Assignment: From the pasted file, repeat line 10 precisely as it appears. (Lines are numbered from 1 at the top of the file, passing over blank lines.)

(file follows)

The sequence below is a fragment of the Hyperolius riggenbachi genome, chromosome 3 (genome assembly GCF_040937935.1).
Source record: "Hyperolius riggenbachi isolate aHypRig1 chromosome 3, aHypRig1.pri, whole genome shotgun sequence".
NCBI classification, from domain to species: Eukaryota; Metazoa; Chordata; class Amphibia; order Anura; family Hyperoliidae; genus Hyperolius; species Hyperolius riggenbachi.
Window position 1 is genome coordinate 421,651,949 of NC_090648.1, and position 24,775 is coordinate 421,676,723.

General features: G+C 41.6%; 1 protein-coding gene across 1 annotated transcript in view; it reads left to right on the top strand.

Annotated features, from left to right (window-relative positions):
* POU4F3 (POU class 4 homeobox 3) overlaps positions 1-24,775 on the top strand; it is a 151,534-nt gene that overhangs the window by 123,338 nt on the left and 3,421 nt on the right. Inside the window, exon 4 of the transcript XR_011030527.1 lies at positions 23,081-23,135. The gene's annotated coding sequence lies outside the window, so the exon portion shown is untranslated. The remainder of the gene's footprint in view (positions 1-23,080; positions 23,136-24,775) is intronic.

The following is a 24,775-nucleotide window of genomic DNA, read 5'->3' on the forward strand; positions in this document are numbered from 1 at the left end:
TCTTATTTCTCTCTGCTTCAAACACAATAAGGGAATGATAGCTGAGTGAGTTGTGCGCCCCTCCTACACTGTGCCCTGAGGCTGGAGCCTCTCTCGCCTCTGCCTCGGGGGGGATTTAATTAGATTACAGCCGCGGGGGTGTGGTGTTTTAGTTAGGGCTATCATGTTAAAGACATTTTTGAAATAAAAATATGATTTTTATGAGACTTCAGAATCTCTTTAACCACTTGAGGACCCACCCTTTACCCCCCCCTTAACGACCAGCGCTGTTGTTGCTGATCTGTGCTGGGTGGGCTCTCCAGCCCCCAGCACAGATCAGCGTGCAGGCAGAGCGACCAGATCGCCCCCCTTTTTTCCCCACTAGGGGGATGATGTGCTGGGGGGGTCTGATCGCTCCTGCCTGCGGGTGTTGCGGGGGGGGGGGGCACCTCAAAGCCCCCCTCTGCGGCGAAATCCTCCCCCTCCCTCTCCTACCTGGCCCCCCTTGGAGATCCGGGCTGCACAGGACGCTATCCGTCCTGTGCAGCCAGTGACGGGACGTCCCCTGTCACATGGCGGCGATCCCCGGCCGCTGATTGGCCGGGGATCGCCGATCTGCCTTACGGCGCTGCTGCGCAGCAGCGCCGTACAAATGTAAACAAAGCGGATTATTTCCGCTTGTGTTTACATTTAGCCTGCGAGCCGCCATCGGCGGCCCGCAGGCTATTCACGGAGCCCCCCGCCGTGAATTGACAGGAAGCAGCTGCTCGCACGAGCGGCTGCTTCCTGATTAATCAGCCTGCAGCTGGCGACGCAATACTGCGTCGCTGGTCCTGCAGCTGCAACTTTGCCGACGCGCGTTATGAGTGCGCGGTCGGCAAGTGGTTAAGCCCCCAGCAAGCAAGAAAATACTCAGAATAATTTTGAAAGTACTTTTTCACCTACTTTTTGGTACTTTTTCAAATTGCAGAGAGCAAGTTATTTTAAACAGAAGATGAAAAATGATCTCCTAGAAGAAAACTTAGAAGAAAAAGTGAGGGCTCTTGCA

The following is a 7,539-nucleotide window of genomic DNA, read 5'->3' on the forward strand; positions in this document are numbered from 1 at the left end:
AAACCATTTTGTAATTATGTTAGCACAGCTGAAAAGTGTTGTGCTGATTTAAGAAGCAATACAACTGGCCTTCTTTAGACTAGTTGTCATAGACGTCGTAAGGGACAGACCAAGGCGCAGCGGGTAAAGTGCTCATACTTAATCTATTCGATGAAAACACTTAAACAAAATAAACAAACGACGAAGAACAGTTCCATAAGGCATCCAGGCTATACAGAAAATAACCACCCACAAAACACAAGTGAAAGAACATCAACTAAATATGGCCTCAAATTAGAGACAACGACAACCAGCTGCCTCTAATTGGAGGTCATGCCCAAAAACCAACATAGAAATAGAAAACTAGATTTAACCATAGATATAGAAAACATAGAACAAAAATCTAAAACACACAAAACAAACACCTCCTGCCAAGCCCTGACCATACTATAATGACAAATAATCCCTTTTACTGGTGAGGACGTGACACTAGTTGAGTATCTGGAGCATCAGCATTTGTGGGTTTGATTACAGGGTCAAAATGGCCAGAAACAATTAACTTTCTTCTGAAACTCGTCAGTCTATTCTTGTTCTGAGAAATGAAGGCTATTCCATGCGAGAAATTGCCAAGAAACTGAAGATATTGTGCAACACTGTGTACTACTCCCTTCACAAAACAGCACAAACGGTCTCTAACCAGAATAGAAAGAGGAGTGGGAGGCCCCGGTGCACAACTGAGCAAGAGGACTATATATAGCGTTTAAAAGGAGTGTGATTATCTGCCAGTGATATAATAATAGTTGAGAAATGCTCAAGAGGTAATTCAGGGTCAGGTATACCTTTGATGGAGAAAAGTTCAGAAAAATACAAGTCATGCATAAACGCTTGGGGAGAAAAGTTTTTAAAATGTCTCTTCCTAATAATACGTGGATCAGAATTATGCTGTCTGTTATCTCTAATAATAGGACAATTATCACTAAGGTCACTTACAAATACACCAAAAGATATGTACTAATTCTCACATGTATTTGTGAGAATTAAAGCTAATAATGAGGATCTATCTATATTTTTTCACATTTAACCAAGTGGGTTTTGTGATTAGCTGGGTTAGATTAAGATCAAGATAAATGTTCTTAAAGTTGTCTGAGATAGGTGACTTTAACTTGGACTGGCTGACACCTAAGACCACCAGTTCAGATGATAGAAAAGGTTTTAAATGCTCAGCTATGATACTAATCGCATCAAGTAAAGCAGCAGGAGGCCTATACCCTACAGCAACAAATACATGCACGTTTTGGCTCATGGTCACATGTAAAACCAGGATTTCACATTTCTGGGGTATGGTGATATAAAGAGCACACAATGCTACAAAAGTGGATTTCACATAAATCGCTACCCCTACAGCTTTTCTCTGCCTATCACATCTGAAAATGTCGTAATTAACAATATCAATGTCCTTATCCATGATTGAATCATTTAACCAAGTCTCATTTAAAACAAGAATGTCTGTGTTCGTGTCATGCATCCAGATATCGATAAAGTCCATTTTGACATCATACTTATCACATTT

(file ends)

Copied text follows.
The following is a 7,539-nucleotide window of genomic DNA, read 5'->3' on the forward strand; positions in this document are numbered from 1 at the left end: